SMC’s investment in the ARMM is in line with its strategy to locate facilities and production centers outside urban centers, creating strong “second-tier cities”, generating jobs and rebalancing the national economy by income and growth dispersal.
Instability, lack of infrastructure and lack of a stable power supply has made investors wary, but Ang said he hoped SMC’s vote of confidence in the war-torn province would create much-needed jobs, business opportunities and provide a major economic boost to the ARMM to ease worries over perceived investment risks.

RCOA scheme under review

 (The Philippine Star) |

MANILA, Philippines - The Department of Energy (DOE) is mulling to give large power end-users more leeway under the retail competition and open access (RCOA) scheme by making it optional for those with at least one megawatt (MW) in monthly demand to migrate to the open market scheme.
The agency is reviewing the mandatory provision under RCOA rules to be able to accommodate adjustments in requiring large power end-users to comply, DOE Undersecretary Felix William Fuentebella said in an interview.
This follows a series of consultations with industry stakeholders, he said.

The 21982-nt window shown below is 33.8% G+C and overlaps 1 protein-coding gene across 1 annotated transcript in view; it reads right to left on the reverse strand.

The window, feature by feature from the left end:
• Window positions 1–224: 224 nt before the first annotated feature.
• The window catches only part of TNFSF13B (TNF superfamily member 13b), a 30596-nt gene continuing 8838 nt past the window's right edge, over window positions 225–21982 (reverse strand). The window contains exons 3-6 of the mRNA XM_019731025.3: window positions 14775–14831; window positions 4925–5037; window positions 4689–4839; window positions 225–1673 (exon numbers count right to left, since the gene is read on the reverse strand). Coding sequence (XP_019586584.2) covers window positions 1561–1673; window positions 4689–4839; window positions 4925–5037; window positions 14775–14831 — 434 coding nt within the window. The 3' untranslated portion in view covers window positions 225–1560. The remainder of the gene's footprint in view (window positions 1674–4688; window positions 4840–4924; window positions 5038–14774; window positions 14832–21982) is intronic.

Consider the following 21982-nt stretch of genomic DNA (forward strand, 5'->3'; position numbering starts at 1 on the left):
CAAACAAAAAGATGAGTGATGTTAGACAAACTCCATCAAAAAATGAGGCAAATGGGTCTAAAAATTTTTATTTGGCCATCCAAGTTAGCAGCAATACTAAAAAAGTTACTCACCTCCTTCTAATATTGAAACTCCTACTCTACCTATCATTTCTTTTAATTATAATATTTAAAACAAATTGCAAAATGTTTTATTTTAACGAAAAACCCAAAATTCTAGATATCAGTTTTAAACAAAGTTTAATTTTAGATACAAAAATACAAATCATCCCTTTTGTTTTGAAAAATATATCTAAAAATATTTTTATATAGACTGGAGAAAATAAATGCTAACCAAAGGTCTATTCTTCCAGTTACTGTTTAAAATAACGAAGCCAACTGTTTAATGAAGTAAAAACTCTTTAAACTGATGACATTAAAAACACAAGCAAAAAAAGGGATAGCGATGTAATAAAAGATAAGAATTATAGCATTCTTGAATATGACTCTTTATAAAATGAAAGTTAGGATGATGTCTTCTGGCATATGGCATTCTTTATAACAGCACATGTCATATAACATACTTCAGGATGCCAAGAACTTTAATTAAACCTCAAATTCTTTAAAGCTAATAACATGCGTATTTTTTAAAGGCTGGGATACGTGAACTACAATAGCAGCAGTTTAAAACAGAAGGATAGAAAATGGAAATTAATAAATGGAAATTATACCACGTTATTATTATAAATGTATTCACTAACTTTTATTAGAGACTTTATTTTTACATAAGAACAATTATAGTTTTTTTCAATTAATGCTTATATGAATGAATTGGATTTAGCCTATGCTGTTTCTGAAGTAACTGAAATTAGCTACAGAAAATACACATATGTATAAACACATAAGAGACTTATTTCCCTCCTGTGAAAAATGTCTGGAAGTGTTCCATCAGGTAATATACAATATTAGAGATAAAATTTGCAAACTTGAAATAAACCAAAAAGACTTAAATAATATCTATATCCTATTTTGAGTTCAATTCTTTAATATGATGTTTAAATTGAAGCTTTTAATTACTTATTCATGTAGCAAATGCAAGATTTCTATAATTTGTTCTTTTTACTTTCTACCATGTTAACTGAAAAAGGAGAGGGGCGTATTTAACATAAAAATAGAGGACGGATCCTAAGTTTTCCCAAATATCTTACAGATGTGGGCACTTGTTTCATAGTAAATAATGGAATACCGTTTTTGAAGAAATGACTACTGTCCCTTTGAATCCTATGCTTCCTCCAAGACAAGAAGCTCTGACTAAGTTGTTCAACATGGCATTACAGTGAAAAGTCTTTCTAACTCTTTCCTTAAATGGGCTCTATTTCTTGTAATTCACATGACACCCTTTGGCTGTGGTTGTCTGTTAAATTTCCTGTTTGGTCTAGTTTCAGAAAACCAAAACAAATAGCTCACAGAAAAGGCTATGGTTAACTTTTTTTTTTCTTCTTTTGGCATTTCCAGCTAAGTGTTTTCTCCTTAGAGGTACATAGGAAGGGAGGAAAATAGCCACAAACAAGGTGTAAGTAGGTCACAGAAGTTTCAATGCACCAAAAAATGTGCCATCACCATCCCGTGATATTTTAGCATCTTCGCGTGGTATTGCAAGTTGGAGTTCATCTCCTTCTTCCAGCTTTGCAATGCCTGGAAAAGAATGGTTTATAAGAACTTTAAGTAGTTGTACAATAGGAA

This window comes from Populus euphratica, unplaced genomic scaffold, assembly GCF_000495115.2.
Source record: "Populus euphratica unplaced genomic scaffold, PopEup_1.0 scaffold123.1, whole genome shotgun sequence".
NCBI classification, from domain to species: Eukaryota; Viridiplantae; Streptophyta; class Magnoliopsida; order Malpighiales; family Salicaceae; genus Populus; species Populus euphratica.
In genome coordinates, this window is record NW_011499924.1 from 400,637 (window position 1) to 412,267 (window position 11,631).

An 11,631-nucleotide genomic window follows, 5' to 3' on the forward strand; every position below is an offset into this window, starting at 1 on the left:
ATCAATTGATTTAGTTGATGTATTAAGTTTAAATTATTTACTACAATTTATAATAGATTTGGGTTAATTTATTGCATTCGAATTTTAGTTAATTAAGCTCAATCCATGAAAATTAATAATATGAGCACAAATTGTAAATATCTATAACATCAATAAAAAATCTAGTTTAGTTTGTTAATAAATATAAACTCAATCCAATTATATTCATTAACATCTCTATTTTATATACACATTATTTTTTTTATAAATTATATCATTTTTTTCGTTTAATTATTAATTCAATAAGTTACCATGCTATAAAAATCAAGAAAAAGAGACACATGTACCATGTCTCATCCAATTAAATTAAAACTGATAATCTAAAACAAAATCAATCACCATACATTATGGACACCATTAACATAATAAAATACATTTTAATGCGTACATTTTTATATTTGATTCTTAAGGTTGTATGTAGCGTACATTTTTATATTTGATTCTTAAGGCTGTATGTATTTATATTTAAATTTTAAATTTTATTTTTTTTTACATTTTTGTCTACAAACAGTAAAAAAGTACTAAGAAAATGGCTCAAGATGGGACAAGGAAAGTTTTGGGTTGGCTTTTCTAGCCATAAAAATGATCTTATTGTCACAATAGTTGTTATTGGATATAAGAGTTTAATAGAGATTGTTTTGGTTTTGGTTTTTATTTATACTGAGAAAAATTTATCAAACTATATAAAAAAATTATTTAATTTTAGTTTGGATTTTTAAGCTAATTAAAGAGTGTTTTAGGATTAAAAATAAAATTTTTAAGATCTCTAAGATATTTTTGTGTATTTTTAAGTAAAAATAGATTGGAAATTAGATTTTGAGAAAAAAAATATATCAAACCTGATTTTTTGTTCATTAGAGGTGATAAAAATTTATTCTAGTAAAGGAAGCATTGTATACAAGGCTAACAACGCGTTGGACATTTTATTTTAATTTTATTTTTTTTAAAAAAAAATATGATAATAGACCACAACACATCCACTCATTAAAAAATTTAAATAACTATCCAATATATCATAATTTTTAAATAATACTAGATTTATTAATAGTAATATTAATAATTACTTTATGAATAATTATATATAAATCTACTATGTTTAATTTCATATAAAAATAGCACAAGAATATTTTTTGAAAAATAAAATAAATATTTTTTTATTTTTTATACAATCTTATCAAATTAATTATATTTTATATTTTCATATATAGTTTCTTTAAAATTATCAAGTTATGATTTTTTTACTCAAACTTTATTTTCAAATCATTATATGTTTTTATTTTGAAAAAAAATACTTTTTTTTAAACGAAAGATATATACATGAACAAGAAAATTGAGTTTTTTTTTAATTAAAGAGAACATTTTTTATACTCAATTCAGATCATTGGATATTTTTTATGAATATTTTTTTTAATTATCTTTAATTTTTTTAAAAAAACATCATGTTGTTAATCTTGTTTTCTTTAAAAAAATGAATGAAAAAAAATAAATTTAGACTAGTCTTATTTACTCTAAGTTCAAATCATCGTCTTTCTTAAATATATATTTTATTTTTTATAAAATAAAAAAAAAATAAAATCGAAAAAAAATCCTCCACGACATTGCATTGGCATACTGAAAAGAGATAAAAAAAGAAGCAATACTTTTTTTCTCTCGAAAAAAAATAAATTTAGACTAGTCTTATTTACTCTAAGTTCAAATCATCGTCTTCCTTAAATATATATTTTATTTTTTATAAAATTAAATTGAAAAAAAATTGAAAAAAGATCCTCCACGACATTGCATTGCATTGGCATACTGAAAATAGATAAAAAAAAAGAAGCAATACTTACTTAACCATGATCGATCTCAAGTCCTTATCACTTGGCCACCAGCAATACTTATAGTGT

“The DOE secretary is open in making it not mandatory, or optional, to strengthen more the choice for the customers. That’s part of coordination with the Energy Regulatory Commission (ERC),” Fuentebella said.
Under the RCOA regime, end-users who are part of the contestable market, or contestable customers (CCs), are given the choice to choose their supplier of electricity to foster competition in the generation and supply sector.
Last November, the DOE and ERC decided to extend the deadline for one-MW end-users to
In the original timeline, these end-users are supposed to have retail supply contracts (RSC) by Nov. 26, 2016.
Fuentebella said the deferred schedule is still on and the DOE would have to speed up the RCOA policy review to make it mandatory or not.
 “The February schedule will push through but whether (we will make it) mandatory or not, that’s what we have to look at,” he said.
Meanwhile, mandatory contestability for CCs with 750 kilowatts to 999 kw average peak demand remains on June 26.
The DOE’s decision to study the mandatory provision of RCOA is a welcome development for end-users, particularly for those that find it hard to secure RSCs, Manila Electric Co. (Meralco) SVP Alfredo Panlilio said.